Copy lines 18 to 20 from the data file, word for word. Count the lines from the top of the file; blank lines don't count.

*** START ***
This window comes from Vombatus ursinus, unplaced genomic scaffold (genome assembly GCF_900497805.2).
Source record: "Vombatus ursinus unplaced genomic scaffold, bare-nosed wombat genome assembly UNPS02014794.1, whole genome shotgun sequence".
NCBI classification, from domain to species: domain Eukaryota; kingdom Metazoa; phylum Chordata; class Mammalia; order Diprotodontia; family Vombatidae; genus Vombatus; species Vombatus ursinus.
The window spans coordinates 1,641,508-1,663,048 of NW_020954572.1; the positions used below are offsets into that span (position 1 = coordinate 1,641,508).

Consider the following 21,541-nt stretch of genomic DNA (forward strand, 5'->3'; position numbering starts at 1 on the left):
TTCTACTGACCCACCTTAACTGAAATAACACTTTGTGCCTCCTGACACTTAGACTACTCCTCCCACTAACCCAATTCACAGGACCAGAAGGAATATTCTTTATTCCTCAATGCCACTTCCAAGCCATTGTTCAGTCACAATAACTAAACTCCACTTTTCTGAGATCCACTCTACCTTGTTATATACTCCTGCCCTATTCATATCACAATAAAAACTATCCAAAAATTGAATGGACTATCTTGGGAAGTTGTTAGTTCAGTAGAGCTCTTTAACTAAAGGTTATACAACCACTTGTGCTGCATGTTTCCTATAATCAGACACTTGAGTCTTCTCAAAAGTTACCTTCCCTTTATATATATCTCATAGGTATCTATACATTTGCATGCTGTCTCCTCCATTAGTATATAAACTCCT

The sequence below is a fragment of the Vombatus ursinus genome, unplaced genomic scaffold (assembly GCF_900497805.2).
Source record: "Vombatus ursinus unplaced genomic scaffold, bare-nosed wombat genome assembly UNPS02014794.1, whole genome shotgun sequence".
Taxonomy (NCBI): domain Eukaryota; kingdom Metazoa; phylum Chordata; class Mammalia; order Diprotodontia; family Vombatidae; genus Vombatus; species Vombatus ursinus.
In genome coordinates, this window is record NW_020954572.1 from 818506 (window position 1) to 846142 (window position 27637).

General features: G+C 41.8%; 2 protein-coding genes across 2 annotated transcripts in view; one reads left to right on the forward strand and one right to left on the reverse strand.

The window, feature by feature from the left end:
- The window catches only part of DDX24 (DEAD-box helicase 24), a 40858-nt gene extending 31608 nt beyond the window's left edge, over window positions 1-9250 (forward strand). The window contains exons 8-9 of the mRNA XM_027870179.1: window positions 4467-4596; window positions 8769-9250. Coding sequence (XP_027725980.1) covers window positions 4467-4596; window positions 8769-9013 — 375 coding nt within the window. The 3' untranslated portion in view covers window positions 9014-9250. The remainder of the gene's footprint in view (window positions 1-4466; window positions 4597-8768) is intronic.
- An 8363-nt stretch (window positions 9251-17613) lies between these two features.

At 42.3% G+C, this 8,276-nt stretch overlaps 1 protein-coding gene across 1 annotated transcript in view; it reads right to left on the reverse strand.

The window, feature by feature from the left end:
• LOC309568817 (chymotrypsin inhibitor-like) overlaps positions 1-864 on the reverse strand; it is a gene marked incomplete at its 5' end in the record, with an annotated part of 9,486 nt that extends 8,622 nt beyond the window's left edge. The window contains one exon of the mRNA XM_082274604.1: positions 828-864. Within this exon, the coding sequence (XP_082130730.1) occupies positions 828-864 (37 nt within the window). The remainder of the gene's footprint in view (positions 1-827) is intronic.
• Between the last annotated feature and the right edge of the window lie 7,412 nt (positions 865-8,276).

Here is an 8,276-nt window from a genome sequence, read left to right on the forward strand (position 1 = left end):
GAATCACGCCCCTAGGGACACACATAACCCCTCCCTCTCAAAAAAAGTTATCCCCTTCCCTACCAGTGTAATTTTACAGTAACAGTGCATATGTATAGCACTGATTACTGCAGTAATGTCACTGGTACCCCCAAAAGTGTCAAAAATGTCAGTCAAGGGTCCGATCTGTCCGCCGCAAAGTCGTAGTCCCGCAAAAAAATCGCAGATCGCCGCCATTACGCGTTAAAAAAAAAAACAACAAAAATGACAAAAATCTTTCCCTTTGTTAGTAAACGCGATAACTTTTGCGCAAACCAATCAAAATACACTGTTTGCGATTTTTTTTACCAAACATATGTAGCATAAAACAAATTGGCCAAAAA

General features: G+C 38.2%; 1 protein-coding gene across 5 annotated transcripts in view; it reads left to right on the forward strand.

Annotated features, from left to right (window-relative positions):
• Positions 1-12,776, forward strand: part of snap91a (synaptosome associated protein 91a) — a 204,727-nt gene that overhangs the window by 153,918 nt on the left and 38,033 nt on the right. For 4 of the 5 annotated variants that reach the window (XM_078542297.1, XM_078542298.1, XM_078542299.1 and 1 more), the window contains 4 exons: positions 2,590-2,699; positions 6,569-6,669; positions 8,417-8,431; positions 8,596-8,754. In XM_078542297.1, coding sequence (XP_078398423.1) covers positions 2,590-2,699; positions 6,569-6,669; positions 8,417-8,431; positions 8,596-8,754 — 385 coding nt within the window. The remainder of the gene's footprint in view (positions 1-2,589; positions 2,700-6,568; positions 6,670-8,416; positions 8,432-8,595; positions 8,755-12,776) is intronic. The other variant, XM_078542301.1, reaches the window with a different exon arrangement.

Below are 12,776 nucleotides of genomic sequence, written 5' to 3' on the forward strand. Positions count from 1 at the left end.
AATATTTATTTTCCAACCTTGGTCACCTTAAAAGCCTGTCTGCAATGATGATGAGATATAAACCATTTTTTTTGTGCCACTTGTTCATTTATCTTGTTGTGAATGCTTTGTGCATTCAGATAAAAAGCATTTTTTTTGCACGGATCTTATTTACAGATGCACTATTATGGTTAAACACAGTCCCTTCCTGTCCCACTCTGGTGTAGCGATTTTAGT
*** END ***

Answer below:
• Between the last annotated feature and the right edge of the window lie 7,412 nt (positions 865-8,276).

Here is an 8,276-nt window from a genome sequence, read left to right on the forward strand (position 1 = left end):
GAATCACGCCCCTAGGGACACACATAACCCCTCCCTCTCAAAAAAAGTTATCCCCTTCCCTACCAGTGTAATTTTACAGTAACAGTGCATATGTATAGCACTGATTACTGCAGTAATGTCACTGGTACCCCCAAAAGTGTCAAAAATGTCAGTCAAGGGTCCGATCTGTCCGCCGCAAAGTCGTAGTCCCGCAAAAAAATCGCAGATCGCCGCCATTACGCGTTAAAAAAAAAAACAACAAAAATGACAAAAATCTTTCCCTTTGTTAGTAAACGCGATAACTTTTGCGCAAACCAATCAAAATACACTGTTTGCGATTTTTTTTACCAAACATATGTAGCATAAAACAAATTGGCCAAAAA